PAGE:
New Hampshire Executive Council reinstates PP $$$

Executive Councilors Chris Sununu (with contracts) and Colin VanOstern (at right) enter the Council chamber prior to vote.
Executive Councilors Chris Sununu (with contracts) and Colin VanOstern (at right) enter the Council chamber prior to vote.

As I reported via social media earlier today from the New Hampshire Executive Council chamber, the Council today approved a family planning contract with two abortion providers, Planned Parenthood of Northern New England and the Joan Lovering Center. The vote was 3-2, with Councilor Chris Sununu in the majority. Sununu voted in favor of a PP contract in 2011 but against one last year.

Today’s contract was a second bite at the apple for PPNNE after being denied a contract by the Council last August. Part of the funds under today’s contract are considered retroactive, meaning PPNNE will get taxpayer dollars for this fiscal year despite last August’s Council vote against such funding.

Councilors Colin VanOstern and Chris Pappas joined Sununu in supporting the contracts today. David Wheeler and Joe Kenney said no.

Read more about the day’s events here and here.

Rallies to precede Executive Council vote tomorrow

Mary Simpson brought a blunt message to State House Plaza.
A State House rally preceded the last PPNNE & Lovering contract votes.

The New Hampshire Executive Council is less than 18 hours away from voting on contracts with Planned Parenthood of Northern New England and the Lovering Center, both abortion facilities. This is a second bite at the current-fiscal-year apple for PP, whose last bid for a family planning contract was rejected by the Council on a 3-2 vote.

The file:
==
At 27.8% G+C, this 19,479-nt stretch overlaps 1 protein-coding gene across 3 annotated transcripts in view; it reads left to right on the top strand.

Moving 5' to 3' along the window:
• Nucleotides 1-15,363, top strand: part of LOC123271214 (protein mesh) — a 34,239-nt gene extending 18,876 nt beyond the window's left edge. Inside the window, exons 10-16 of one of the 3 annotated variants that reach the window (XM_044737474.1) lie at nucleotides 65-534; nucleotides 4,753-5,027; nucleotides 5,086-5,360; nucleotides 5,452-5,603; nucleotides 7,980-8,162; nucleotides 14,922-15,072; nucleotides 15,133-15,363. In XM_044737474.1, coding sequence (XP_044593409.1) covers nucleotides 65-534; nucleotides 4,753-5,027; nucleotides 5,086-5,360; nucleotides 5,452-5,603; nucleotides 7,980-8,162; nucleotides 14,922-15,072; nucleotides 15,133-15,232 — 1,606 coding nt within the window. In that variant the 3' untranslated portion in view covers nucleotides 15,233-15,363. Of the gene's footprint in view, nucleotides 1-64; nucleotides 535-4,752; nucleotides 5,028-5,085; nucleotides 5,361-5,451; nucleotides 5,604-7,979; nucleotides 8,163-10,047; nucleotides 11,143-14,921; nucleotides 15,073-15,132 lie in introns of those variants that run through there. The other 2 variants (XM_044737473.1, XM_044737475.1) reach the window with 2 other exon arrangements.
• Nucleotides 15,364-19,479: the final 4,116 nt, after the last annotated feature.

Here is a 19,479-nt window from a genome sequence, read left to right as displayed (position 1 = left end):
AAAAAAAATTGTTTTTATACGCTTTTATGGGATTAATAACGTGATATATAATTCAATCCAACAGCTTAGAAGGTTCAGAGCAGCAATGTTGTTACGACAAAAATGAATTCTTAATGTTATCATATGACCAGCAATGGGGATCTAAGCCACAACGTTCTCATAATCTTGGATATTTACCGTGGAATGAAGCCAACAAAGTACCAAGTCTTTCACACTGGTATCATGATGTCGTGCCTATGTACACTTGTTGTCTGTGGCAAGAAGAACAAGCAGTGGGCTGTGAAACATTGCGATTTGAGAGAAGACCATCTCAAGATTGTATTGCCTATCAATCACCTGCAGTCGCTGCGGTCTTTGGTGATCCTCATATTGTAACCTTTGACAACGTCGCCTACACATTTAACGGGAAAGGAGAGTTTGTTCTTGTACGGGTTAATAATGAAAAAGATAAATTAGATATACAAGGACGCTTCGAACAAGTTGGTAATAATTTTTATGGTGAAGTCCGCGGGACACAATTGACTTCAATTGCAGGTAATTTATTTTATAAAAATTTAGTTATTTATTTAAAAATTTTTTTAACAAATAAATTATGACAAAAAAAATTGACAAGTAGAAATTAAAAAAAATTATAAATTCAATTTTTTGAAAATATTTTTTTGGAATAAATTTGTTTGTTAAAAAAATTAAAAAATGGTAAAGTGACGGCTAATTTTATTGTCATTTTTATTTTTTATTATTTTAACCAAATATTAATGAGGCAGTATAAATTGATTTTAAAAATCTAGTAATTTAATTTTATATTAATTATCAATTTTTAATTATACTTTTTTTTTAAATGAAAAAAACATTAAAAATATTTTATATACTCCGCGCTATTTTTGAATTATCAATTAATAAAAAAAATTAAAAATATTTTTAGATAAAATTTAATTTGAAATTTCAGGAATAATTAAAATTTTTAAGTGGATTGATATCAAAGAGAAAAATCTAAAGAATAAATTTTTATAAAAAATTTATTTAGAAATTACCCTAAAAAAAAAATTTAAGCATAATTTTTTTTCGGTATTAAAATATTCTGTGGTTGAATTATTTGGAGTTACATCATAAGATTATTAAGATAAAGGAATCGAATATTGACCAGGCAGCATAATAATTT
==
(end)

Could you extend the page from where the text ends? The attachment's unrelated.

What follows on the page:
Those who want to keep taxpayers free from collusion with abortion providers will rally before the Council meeting. So will those who think reduction in taxpayer funding is an attack on health care (“but they do so much good…!). 

New Hampshire Right to Life is organizing the rally in opposition to the contracts. 

The Council meeting itself begins at 10 a.m. in the Council chambers on the second floor of the State House. The agenda has dozens of items; the PP/Lovering contracts are agenda item #30.

Before last August’s vote, I took note of PPNNE’s financial reports, which are part of this year’s contract bid as well as last year’s.

According to the 2014 financial report for Planned Parenthood of Northern New England – a report that is part of Wednesday’s contract proposal — PPNNE spent  $998,262 on fundraising last year, $1.5 million on public policy work, and $214,000 on marketing and communication.

The PPNNE contract up for a vote on Wednesday is for $539,304. In view of PPNNE’s $20 million overall budget and more than $2.5 million spent on fundraising, marketing and public policy, no one needs to worry that denial of the contract is “defunding.”

That’s not what I’m likely to hear from PP’s partisan’s tomorrow – but it’s the truth nonetheless.


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Walls & talk & film & a book…

Thank you to the reader who shared with me the latest email newsletter from the Lovering Center in Greenland. The newsletter includes this event announcement: “Free Movie Showing…’If These Walls Could Talk’…sponsored by the Lovering Health Center. May 2nd, 6:30 p.m., Levenson Room, the Portsmouth Public Library. Snacks and light refreshments will be provided. Following the film, you can participate in an art project to contribute to the 1 in 3 campaign.” It’s unclear whether the film is the twenty-year-old original or the sequel from 2000. Both are abortion advocacy pieces.

Tempting as “snacks and light refreshments” might be, I’ll skip this one. My time will be better spent with the definitive response to the film: The Walls are Talking, by Abby Johnson and Kristin Detrow. In their book, they let former abortion workers do the talking, bearing witness to their own experiences with the women who came to their facilities.

I hope that one day, The Walls are Talking or excerpts from it will be available in a low-cost paperback format that can be handed out at screenings of the old movie that inspired its title.

For now, I say find it, anywhere you can: on Amazon or the website of publisher Ignatius Press or the shelves of your local bricks-and-mortar bookstore. When you’re done, donate your copy to your town or church library. or lend it out yourself.

Snacks and light refreshments are optional.

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